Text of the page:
• Walden, Henry David Thoreau – One of my sources of rejuvenation.
  • Where do we go from here: Chaos or Community, Martin Luther King Jr – We named our daughter after King; surely I must take his most seminal work.

So I was able to whittle my collection of several hundred down to 22. Even then there are so many that I am leaving out that I would love to include.  In reality, this list is probably too large when you consider how much we can actually take with us; but…. at least it is a start.

10 Ideas

July 30th, 2009 No comments

First… an apology to all my readers (all 8 of you… 6 if you don’t count Beth and my mom).   On July 14th Beth and I started a series of ten top 10 lists.  We tried to post daily, but unfortunately I have gotten a bit behind.  That has partly been because of craziness in life, but also because I have been a lot of thought in this final list.  So far we have explored the things that we enjoy, the things we want to do, and a few things about us.  If you have followed along closely, you might have learned a bit about what type of person I am.  I believe that underneath these lists are core ideas that define me as a person.

In reflecting on life these last two weeks, I have examined the concepts that drive me as a person.  In my mind, they all are synergistic and guide my day-to-day living as well as the larger direction of my life.  Here are the 10 ideas that define me as person.

  1. Trajectory of Redemptive History – I first picked up this phrase in Dr. Sandy Richter’s Intro to Old Testament my first semester at Asbury Seminary.  Since then, it has been the primary way that I understand the work of God, God’s people, and the narrative of scripture.  The idea is simple: Since the beginning of history, God has been working in and through his people to bring all of creation to redemption and restoration.  I do not believe the world is constantly descending into more and more evil and pain, but rather, it is consistently moving to place where all wrongs are set right and life is as it should be.  Martin Luther King Jr. expressed this concept when he said, ” The arc of the moral universe is long but it bends toward justice.”  In regards to this central idea to my life, I must highly recommend Dr. Richter’s book The Epic of Eden.
  2. Kingdom of God – During the summer of 2006 Beth and I hosted a Bible Study for college students in our home.  We looked through book of Matthew at all of Jesus’ references to the Kingdom of Heaven (Kingdom of God in other gospels).  Simply put, it completely changed the way I viewed the message of Jesus.  In the 6 months that followed, my entire approach to Christianity began to morph.  This was one of the most formative and painful times in my life.  The concept of the KofG is complex and simple at the same time.  It is in essence the world where God gets his way — it is a world redeemed and restored.  I am convinced Christians are a part of the KofG and called to bring it about.  There is a constant tension between the “already” and the “not yet” of this idea.  A good intro to this concept is N.T. Wright’s The Challenge of Jesus.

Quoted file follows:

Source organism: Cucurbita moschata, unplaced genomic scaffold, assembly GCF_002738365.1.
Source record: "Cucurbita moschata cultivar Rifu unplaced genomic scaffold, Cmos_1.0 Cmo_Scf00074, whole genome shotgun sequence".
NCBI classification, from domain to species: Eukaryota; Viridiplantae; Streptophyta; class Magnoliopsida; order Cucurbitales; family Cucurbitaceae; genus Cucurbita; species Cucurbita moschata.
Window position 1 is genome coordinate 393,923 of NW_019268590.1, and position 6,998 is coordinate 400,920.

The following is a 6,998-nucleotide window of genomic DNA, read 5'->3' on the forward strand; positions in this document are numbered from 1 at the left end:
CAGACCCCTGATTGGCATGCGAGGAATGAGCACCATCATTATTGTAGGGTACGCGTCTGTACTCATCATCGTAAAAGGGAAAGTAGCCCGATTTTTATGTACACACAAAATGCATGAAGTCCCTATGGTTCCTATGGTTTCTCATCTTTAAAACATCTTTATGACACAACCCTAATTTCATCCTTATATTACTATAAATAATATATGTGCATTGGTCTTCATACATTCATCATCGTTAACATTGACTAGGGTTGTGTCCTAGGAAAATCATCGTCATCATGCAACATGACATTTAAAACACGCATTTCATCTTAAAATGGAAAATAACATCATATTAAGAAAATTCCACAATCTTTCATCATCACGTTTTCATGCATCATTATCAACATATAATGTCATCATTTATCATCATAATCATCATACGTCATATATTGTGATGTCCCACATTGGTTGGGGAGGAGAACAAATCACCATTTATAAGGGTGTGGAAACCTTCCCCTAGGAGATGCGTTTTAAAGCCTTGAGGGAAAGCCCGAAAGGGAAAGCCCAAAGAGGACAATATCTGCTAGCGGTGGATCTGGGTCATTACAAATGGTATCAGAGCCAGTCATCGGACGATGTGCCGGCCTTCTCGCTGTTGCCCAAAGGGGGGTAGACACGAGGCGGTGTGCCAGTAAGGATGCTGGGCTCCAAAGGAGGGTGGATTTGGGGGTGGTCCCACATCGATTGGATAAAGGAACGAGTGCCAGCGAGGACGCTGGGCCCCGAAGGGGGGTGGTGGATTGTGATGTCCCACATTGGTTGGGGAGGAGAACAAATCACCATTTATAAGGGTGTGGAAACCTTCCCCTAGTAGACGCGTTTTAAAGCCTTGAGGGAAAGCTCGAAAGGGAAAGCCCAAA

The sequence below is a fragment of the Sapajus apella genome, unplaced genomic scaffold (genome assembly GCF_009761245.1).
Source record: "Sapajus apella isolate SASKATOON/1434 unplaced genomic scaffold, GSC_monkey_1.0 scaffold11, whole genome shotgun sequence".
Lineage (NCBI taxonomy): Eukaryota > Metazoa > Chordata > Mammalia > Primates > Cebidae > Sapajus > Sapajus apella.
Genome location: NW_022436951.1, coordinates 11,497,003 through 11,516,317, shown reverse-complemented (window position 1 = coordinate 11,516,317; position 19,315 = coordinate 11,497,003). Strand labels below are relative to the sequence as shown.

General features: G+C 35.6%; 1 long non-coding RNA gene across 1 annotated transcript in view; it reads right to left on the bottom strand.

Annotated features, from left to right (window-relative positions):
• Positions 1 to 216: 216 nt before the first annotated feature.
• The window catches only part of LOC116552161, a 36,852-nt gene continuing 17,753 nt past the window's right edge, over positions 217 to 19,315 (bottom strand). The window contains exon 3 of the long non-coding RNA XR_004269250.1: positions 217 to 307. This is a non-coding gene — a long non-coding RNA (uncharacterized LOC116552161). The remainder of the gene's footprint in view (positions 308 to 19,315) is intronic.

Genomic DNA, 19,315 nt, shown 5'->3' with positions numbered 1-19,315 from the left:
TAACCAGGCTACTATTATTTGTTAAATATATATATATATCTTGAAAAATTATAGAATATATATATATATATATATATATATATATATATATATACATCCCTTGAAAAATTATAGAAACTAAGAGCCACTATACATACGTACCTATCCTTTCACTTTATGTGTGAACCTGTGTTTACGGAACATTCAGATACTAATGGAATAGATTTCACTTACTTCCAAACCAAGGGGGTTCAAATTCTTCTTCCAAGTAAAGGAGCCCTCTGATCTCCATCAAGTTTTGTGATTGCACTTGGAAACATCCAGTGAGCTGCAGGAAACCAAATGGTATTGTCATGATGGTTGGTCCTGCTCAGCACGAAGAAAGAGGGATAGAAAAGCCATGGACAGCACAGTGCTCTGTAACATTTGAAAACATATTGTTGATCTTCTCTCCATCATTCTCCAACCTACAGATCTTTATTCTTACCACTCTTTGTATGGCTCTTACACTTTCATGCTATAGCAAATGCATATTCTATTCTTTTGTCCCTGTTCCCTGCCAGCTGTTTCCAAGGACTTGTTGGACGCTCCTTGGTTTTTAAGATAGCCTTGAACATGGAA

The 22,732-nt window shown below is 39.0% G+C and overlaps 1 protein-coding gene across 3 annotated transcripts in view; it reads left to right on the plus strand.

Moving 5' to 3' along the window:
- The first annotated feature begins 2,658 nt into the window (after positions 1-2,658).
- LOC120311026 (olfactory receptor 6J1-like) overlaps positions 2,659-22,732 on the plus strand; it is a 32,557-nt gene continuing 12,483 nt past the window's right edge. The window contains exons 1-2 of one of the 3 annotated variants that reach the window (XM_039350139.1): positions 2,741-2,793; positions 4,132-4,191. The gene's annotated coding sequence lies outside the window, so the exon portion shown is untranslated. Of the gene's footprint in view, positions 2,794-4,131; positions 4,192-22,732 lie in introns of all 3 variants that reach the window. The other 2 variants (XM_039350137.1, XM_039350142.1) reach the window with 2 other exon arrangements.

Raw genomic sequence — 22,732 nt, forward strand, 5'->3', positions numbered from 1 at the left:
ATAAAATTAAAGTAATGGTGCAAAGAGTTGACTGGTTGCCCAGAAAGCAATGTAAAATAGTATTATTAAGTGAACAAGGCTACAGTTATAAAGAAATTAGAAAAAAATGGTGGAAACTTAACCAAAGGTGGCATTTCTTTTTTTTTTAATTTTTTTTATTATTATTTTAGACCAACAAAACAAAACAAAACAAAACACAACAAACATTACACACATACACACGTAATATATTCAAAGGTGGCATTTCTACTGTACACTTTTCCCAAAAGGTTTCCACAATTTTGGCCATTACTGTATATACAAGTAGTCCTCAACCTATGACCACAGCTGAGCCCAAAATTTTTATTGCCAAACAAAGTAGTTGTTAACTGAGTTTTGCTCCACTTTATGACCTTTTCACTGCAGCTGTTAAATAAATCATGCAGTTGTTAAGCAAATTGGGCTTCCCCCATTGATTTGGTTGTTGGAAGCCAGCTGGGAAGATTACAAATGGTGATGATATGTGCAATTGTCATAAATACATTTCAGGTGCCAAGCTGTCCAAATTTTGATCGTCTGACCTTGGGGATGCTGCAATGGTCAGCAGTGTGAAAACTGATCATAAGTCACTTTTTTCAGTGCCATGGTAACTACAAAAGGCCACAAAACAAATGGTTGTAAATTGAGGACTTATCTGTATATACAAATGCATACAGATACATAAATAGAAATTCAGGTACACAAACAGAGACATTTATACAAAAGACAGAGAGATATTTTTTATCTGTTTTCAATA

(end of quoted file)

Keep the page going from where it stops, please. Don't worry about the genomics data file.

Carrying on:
3. Nature of Truth – During my time of theological and philosophical transition (which, while coinciding with my entry into Seminary, was probably more of a push back to what I was learning than the result of it) one of the primary things I gave thought to was the nature of truth and how we know what we know.  I have written an extensive piece on my conclusions (this blog is actually titled after this paper).  To summarize, I believe there is truth, but it can only be understood through our flawed human existence.  Our worldview will always skew our perception.  This has led me to be more humble in how I understand knowledge and open to others conclusions.
  4. Interpretive Communities – If truth is dynamic (or at least flexible in our understanding of it) how do we reach conclusions on what is?  Stanley Fish has given me the framework for answering this question.  Truth is shaped by the communities we are a part of.  I have discussed the practicalities of this in this post.
  5. You must be the change you wish to see in the world – This quote is from Ghandi and is pretty self explanatory.  I tend to be fairly cerebral and will process thoughts on societal change in my mind quite frequently.  I constantly ask ‘What does it look like to have the Kingdom come on earth as it is in heaven.”  Sometimes I think I have the answer, other times I am overwhelmed.  But consistently, I must be reminded that knowing change is needed is useless if nothing is being done to bring it about.  I have spent way too much time trying to convince others to change, when in reality, I must first embody the change I wish to see.
  6. Pacifism – I have increasingly found as I explore the implications of Kingdom theology that if I want to truely follow Jesus, it requires radical pacifism.  This is one area where I feel my Mennonite brothers and sisters have a lot to teach mainstream evangelicals.  This is a topic I wish to explore further in the coming weeks.  Look for a full length post (or 3), but until then, I urge you to ponder the implications of this quote from MLK:

    Peace is not merely a distant goal that we seek, but a means by which we arrive at that goal.

  7. Knowledge is power – This sounds odd to me when I list it out, but the essence of this idea play out regularly in my life.  This does not mean the more degrees you get the more influence you have, or that the most powerful people are the most learned.  Instead, it refers to ability.  If I have knowledge of how to fix a lawn mower, I can help my neighbor out in a pinch.  If I can speak another language, I can learn more about a person and their situation.  If I understand a person’s situation, I can empathize and appreciate them more.  Unfortunately, the withholding of knowledge can be used to oppress and subjugate.  That is why I find great power in open and non traditional learning.